I just browsed through the list of nonfiction books I’ve read recently that have meant the most to me. The majority have been published by university presses, and they were both compelling for a nonspecialist and well written in spite of (or because of) the intellectual heft behind them. I’m kind of lazy. I wouldn’t have read them if it wasn't a pleasure. These books might have succeeded in the trade publishing marketplace, but maybe not, or they may have been altered beyond recognition in the process. That’s one of the reasons university presses matter -- they publish books we may not realize we need because they aren't driven only by the marketplace. University presses take risks that commercial presses might avoid for economic reasons or for fear of backlash -- the University of Minnesota, for example, published a book about child sexuality that trade publishers wouldn’t touch, and got condemned for it by right-wing talk show hosts and politicians who hadn’t actually read the book. Though university presses often have a trade line to pay the bills, they don't publish celebrity bios or political jeremiads that would fall apart if fact-checked, as the Big Five trade publishers are happy to do. Unlike for-profit academic and scientific conglomerates like Wiley, Springer Nature and Taylor and Francis, university presses are experimenting with ways to make research open access without using that move to preserve high profit margins, For one thing, they don’t have high profit margins to preserve. For another, they are much more closely aligned with the value of scholarship, not just the shareholder value that can be wrung from perverse incentives.

Count me a fan of university presses. Let’s stand up for them when they’re threatened, but let’s also make sure we don’t count them out when -- in reality -- they’re thriving.

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Monday, November 4, 2019
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Monday, November 4, 2019

Dona Nobis Pacem

If you want to get my goat, or, I daresay, the goat of any librarian, make a gratuitous reference to shushing. The finger held to the lips, the aggressive whisper, the frown at a pin’s drop. We don’t do these things, but it’s a stereotype that is endlessly used in article titles and commercials, and it’s annoying.

Still, something struck me as I was recently mulling over what it is that libraries offer in our frazzled, commercialized, surveillant society. I’ve made the claim before that library values, if not actual library practices, could be beneficially applied to the digital platforms we use every day. Caring about privacy, intellectual freedom, the public good and free access to information for all would go a long way toward making our tech corporations more just and socially responsible. We may be making a little progress on that front. There seems to be a growing desire among tech workers to take their role in society seriously -- see a letter recently endorsed by hundreds of Facebook employees protesting the company’s decision to allow political campaigns to skirt the rules that govern other advertisers, allowing politicians to spread targeted misinformation. But there’s a long way to go.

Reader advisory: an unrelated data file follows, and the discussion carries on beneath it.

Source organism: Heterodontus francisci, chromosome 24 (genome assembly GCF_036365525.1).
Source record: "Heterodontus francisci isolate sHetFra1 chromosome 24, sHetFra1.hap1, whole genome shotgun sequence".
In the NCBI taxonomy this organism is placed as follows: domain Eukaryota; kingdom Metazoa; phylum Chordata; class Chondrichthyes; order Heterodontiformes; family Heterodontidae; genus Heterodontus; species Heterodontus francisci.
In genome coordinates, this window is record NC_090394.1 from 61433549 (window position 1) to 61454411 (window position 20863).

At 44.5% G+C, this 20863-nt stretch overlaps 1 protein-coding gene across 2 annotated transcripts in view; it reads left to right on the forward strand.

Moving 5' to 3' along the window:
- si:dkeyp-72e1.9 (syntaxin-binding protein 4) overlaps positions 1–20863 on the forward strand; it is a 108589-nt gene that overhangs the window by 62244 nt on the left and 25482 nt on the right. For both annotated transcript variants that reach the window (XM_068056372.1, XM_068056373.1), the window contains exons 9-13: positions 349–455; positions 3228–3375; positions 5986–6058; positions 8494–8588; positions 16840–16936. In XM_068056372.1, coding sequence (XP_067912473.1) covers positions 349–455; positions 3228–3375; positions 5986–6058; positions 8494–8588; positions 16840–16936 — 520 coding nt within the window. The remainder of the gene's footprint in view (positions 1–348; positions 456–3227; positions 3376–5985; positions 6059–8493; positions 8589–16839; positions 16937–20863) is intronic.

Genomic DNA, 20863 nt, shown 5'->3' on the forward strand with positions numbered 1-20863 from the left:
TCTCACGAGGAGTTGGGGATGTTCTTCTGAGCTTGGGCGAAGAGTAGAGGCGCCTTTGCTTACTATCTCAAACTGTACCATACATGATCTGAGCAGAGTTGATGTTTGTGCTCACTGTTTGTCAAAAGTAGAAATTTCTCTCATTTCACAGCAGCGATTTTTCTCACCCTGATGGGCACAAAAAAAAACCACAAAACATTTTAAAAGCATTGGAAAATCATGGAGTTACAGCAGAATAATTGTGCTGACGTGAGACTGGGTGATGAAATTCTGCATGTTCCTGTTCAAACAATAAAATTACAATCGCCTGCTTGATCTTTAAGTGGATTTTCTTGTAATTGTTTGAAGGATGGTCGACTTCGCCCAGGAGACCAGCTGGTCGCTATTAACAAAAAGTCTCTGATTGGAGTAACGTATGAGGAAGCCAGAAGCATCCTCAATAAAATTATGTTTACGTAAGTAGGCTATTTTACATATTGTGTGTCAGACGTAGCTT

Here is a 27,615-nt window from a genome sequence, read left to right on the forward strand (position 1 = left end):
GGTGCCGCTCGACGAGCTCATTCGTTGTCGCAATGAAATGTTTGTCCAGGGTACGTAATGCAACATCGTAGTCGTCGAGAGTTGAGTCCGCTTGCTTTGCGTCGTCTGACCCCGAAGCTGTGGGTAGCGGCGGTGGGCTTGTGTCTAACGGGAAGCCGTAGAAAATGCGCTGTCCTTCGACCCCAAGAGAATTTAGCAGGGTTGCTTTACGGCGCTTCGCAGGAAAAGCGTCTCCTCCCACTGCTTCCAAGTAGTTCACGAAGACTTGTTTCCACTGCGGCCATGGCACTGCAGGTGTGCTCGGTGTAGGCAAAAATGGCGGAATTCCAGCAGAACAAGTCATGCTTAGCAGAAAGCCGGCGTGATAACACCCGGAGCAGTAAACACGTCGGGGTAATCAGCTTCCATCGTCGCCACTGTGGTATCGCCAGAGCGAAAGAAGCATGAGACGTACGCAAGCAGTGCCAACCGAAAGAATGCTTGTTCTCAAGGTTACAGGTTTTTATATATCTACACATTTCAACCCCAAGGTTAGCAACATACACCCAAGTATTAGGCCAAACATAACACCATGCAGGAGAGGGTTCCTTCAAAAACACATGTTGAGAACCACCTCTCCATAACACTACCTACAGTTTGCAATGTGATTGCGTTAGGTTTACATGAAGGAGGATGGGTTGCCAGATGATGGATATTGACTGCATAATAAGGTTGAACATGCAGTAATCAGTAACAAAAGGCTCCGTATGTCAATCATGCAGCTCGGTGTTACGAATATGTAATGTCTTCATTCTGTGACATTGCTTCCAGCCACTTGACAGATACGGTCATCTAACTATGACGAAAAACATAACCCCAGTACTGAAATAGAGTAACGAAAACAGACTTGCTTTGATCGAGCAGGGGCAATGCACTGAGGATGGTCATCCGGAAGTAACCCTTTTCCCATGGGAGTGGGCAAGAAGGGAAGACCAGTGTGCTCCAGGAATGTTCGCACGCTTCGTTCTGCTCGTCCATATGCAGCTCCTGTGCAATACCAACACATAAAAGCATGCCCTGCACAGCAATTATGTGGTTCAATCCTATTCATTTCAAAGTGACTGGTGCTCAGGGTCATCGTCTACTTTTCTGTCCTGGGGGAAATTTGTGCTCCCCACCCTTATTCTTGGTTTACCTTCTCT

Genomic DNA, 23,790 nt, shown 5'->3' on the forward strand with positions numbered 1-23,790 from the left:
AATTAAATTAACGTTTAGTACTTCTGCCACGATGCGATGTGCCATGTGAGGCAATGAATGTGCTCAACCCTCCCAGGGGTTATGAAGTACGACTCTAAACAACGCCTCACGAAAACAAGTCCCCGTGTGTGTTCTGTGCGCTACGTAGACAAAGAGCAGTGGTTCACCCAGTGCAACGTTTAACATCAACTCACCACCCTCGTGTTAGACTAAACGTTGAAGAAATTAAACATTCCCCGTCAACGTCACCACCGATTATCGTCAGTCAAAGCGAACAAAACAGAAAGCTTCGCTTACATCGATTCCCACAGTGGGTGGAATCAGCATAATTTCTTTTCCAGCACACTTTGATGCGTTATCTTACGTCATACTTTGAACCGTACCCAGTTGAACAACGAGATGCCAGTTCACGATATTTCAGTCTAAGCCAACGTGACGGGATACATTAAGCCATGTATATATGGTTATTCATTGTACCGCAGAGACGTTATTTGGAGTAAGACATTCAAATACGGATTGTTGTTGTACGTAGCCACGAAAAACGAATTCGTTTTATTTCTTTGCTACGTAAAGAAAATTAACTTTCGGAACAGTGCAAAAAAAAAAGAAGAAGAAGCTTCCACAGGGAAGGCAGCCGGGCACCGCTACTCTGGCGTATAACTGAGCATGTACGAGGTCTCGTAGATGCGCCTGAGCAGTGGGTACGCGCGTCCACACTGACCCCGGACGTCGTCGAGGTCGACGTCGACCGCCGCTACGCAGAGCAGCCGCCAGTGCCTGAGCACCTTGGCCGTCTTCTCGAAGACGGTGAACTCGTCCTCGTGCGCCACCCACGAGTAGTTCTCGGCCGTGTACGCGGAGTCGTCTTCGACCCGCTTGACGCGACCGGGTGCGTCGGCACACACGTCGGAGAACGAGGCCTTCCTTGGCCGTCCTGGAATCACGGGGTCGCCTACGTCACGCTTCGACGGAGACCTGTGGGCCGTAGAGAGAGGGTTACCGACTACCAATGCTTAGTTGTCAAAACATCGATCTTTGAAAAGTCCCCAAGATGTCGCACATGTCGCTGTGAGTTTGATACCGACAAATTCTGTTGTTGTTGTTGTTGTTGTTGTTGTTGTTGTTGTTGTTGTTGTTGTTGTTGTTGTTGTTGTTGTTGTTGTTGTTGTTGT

There’s one thing not on the ALA’s list of values that may well be something people value about libraries: quiet. We don’t have many quiet places in our lives anymore. Our technology hums incessantly, our keyboards click and our phones nudge us with alerts. It takes a toll: noise is harmful to humans and animals. Even when out in nature, you’re likely to hear the whoosh of distant traffic or hear a plane passing overhead. There’s something about human-made noise that makes us feel a bit anxious, pressed for time, wondering what we’re missing while we try to focus.

Libraries don’t bill themselves as quiet places these days. We like to think they are social, active, buzzing with energy, because that makes us seem vital and necessary. Besides, they often are noisy -- noisy enough that students ask for areas to be set aside for quiet study. We set one of our three floors aside as a quiet floor years ago at the request of students. Some find it intimidatingly “serious,” but others gravitate to it at least for some of their study time. For students who don’t have a lot of quiet places in their lives, those spaces are particularly valuable.

In March 1997 Sally Tisdale railed against the “library as entertainment center” in Harper’s Magazine (paywalled); more recently Laura Miller plaintively asked that we “bring back shushing librarians,” noting that a Pew study found over three-quarters of a representative sample of Americans valued quiet places in libraries, just one percentage point behind internet access -- but that was not a finding the report highlighted, nor is it something librarians tend to brag about. Come on in, enjoy the silence. That seems unbearably retro -- and yet …

I’ve often reflected on how pleasant it is to be at work in the stacks. I usually attributed it to the presence of books, to their representation of the patient and enduring majesty of knowledge, but it’s not just that -- it’s also the contemplative quiet that settles even if my laptop and phone are with me, bringing all the emails and tweets and calendar notifications with them. It feels as if time slows down, my heart rate calms and all the frantic busyness of life falls away for just a while. There’s contemplation in the quiet. We could all use some of that.